Some states are moving to require foods containing GMO ingredients to be clearly marked as such. A bill in the House would shut that movement down.
Not again. Last year, as PlanetSave’s James Ayre reported, dead giant oarfish—-bizarre and terrifying serpents of the sea (Regalecus glesne) five and six yards long—-washed ashore at separate locations off the California coast during one week in October. Show More Summary
We are very pleased to announce that UCLA’s Emmett Center on Climate Change and the Environment has now become the Emmett Institute on Climate Change and the Environment as a result of a generous new gift from Dan and Rae Emmett and a reorganization and consolidation of UCLA Law’s environmental resources. The Emmetts today announced […]
Writer Daniel Berleant envisions the wacky future of food, including egg-sized sunflower seeds and watermelons that taste like nectarines.
Any film that opens with Harrison Ford buckling into a fighter jet for the sake of science can't be all bad. Especially when that's followed by Don Cheadle tromping through Texas cow country, followed by New York Times columnist Thomas Friedman strapping on a flak jacket and pushing into the heart of Syria's civil war. Show More Summary
Mo' drought, moo problems. Hamburger and sirloins are more expensive than ever, and a shortage of cattle means a surplus of tumbleweeds.
Vincent Meertens and his girlfriend Larissa tracked all their bike trips for a year.
The state is taking radical steps to preserve its dwindling supplies of water. Wildlife will pay the price, and so will people who fish.
Editor’s note: This post is sustainablog’s contribution to Garden Week at Crafting a Green World… go get inspired with lots of great ideas for your Spring garden! As a big fan of DIY projects, you might expect to find a compost bin made from pallets, or something similar, in my backyard. Show More Summary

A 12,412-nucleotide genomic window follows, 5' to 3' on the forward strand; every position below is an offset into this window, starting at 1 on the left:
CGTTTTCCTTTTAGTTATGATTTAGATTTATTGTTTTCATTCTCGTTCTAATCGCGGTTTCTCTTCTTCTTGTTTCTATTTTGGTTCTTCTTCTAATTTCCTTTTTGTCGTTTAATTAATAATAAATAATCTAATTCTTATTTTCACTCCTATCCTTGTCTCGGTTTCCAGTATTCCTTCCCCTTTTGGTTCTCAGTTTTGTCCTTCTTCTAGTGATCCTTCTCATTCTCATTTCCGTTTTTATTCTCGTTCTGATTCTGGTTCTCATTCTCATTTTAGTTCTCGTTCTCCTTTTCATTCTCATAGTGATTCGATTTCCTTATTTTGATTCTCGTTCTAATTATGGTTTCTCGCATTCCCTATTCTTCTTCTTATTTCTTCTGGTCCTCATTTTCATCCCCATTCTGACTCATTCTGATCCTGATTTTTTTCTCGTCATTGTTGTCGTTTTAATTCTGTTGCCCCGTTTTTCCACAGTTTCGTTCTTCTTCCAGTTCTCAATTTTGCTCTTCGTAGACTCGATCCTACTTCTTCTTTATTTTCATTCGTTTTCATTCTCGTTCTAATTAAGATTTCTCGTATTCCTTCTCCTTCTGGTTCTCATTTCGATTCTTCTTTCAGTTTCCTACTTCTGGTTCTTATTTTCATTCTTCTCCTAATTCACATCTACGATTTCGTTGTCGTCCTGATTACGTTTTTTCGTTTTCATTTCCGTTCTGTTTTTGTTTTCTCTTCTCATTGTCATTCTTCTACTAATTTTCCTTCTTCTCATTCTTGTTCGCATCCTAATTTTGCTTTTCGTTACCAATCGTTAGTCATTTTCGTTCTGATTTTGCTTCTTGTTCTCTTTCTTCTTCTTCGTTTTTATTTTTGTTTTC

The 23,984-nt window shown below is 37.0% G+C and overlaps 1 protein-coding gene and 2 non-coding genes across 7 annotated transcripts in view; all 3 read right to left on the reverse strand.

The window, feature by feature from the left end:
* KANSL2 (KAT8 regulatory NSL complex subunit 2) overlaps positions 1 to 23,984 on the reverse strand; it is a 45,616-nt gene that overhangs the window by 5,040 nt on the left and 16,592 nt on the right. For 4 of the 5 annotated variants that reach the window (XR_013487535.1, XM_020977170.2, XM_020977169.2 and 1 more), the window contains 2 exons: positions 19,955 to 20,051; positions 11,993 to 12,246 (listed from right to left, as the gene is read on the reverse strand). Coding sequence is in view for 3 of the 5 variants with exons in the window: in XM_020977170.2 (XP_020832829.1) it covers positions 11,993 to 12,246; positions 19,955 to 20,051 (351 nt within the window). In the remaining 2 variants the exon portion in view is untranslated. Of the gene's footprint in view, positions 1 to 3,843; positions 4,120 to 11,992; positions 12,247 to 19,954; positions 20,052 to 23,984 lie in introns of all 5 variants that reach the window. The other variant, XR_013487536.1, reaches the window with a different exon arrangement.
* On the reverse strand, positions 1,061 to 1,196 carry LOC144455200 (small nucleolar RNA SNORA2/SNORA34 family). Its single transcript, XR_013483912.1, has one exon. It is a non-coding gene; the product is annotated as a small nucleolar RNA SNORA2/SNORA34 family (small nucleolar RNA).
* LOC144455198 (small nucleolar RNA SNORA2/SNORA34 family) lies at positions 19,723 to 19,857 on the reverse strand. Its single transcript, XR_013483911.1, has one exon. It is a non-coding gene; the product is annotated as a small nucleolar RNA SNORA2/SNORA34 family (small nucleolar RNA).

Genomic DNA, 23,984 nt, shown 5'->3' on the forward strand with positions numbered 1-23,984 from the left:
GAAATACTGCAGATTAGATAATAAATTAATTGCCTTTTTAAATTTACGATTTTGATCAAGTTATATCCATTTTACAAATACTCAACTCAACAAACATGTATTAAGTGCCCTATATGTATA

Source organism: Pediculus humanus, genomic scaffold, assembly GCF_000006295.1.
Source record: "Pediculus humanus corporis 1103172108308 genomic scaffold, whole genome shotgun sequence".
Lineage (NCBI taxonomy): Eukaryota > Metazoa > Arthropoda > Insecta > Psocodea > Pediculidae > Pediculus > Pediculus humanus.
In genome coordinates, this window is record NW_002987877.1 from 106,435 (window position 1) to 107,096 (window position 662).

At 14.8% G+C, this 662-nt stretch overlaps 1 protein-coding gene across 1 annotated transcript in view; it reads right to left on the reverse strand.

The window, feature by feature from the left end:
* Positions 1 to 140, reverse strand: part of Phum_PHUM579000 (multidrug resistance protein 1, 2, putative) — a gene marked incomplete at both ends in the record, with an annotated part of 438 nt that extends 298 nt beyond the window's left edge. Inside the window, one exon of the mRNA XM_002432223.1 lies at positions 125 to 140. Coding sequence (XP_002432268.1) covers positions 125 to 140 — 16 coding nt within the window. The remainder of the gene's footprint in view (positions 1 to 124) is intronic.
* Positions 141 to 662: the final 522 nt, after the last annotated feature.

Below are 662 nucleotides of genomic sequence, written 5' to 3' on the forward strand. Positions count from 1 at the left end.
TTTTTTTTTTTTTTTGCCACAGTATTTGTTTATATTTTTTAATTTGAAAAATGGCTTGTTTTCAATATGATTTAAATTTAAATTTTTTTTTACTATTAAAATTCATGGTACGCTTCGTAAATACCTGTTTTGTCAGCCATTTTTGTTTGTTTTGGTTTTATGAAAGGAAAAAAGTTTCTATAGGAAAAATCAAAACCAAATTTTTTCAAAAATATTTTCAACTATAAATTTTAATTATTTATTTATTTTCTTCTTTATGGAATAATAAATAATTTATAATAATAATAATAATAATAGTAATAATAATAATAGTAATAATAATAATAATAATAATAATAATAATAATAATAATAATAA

A look at the steps required to spark a green revolution in Africa.
An error-riddled hit-job op-ed in The New York Times blasts Showtime’s new series on climate change, "Years of Living Dangerously." Here's why the op-ed is wrong.
Thanks in part to global warming, America's forest fire problem is growing ominously. The Obama administration has a new plan to cope.
A reader says her yard has turned into a little shop of horrors. Umbra helps her seymore of the forest through the weeds.
One of the most beautiful (and consistent) meteor showers of the year, the Lyrids, is nearly here — with a peak right around April 21-22. So make a note in your calendar and get ready for what looks to be quite a good show this year!...Show More Summary
An odd moment in which a white pigeon races commuters on a New York highway seems a little less odd after some Googling.
Well, what a shock: To gauge how accurately [cable news] networks inform their audiences about climate change, the Union of Concerned Scientists analyzed the networks’ climate science coverage in 2013 and found that each network treated climate science very differently. Fox News was the least accurate; 72 percent of its 2013 climate science-related segments contained […]
The U.S. National Aeronautic and Space Agency wants to explore deep space and it needs -generation technologies to do so. NASA’s Space Technology Mission Directorate announced the first phase of a program to fund research and development projects pursuing breakthroughs in energy storage technology. In other words, NASA is asking the best and brightest scientists [...]
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The new "EcoCup," billed as a green K-cup alternative, is recyclable -- but not all that recyclable.
According to the following graph from economists Emmanuel Saez and Gabriel Zucman, the share of the nation’s wealth held by the 0.1% is now back to pre-Great Depression/New Deal levels, on par with what it was before World War I or in the 1920s. Show More Summary